The Steelworkers of America and the environmental group the Sierra Club jointly released a study Wednesday that claims using cleaner energy will not only make a better environment, but create jobs and reduce dependence on foreign oil as well.
Oct. 13DAYTON, Ohio The Steelworkers of America and the environmental group the Sierra Club jointly released a study Wednesday that claims using cleaner energy will not only make a better environment, but create jobs and reduce dependence on foreign oil as well.
"We think some of the jobs will come into our industry, but overall it will make us redo our operations and make us more competitive," said Bill Hocevar of the steelworkers union.
The report, titled Smarter, Cleaner, Stronger: Secure Jobs, Clean Environment and Less Foreign Oil, said that the U.S. could create 1.4 million new jobs, save consumers $170 billion a year in lower energy costs and reduce imported fuel by 1.7 billion barrels a year by 2025 by developing cleaner technologies.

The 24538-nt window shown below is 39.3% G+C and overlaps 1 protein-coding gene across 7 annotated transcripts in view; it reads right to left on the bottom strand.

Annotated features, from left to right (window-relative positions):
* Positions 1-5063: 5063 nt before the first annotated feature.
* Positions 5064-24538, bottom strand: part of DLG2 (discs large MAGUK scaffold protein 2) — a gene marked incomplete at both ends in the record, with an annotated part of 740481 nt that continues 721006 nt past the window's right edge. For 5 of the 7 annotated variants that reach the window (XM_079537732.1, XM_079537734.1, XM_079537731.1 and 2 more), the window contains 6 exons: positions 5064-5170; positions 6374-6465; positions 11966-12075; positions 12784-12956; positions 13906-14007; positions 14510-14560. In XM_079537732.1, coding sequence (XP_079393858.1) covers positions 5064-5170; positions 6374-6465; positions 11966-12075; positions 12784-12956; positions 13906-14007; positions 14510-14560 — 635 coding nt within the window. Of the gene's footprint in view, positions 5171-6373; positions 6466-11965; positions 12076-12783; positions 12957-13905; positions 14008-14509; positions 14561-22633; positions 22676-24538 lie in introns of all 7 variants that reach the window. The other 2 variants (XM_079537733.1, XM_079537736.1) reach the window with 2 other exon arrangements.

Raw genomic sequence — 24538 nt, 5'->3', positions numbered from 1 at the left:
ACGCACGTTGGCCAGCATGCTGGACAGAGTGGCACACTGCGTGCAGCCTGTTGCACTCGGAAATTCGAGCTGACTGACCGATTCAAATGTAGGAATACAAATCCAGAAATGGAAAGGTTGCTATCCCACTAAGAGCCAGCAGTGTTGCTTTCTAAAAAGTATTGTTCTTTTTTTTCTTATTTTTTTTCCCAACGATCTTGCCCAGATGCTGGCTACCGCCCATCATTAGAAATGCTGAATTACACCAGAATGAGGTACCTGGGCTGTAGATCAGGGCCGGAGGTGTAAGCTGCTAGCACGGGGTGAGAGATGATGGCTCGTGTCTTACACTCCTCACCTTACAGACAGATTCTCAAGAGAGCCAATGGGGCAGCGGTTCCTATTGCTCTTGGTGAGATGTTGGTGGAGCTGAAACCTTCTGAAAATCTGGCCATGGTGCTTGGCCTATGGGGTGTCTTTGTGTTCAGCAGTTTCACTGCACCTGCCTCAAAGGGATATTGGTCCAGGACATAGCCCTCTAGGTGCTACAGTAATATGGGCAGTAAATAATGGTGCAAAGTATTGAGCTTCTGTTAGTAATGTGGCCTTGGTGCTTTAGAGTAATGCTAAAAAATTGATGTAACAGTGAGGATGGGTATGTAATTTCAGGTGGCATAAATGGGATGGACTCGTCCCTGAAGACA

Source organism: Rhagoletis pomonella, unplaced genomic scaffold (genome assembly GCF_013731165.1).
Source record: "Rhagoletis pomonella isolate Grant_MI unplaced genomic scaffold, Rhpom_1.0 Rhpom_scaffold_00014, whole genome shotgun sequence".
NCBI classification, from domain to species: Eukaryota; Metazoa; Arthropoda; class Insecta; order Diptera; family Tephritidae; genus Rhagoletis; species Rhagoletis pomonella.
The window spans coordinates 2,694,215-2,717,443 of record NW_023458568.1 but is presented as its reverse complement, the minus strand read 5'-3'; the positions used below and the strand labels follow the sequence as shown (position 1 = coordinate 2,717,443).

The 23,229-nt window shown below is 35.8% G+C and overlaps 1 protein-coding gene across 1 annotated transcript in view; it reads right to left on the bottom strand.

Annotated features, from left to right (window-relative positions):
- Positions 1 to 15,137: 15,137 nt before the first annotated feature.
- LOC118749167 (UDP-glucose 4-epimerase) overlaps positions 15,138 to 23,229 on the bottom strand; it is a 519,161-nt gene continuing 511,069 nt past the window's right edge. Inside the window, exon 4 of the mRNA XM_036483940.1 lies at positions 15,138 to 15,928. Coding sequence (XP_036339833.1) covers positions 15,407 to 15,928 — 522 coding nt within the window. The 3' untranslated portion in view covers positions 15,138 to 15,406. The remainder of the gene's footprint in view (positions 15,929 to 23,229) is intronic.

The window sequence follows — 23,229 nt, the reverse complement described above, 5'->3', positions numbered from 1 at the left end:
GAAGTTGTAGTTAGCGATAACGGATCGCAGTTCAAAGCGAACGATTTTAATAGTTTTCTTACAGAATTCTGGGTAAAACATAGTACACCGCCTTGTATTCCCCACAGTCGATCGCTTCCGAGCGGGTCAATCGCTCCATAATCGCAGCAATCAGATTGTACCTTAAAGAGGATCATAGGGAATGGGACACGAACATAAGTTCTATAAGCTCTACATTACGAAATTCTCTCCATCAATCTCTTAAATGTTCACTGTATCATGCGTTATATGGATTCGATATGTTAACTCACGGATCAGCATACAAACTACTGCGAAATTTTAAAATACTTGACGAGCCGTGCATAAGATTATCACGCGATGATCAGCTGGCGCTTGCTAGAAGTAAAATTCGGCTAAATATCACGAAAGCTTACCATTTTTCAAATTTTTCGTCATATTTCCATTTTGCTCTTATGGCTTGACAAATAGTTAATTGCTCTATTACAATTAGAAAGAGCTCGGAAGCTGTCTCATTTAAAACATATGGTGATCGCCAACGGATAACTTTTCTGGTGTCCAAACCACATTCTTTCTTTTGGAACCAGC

The plan could also cut emissions of carbon, the main greenhouse gas pollutant, in half in 20 years, the study said.
"This study destroys the myth that using cleaner energy causes losses of jobs," said Dave Hamilton of the Sierra Club.
"We would like people to look at the numbers, because this direction is in competition to the traditional energy industry."
Ohio would gain 65,000 new jobs in the manufacturing and service sectors, according to the study, and see an average household savings on energy bills of $1,300 per year.
"There are as many solutions to energy waste as we have energy uses in this country," said Hocevar.
"The technology will emerge in areas like fuel cells or more efficient lighting."
Mike Carey, president of the Ohio Coal Association, said the study's goals were unrealistic.
"The report released (Wednesday) is just another reflection of the extremes that environmentalists will go to prevent Ohioans from having access to affordable, reliable energy," Carey said. "The suggestion that we can use intermittent power sources like solar and wind power to supply the rapidly increasing demands of Ohioans for electricity is far-fetched at best."
The report was prepared by Redefining Progress, an Oakland-based research firm on sustainable energy.
Â© 2004, Dayton Daily News, Ohio. Distributed by Knight Ridder/Tribune Business News.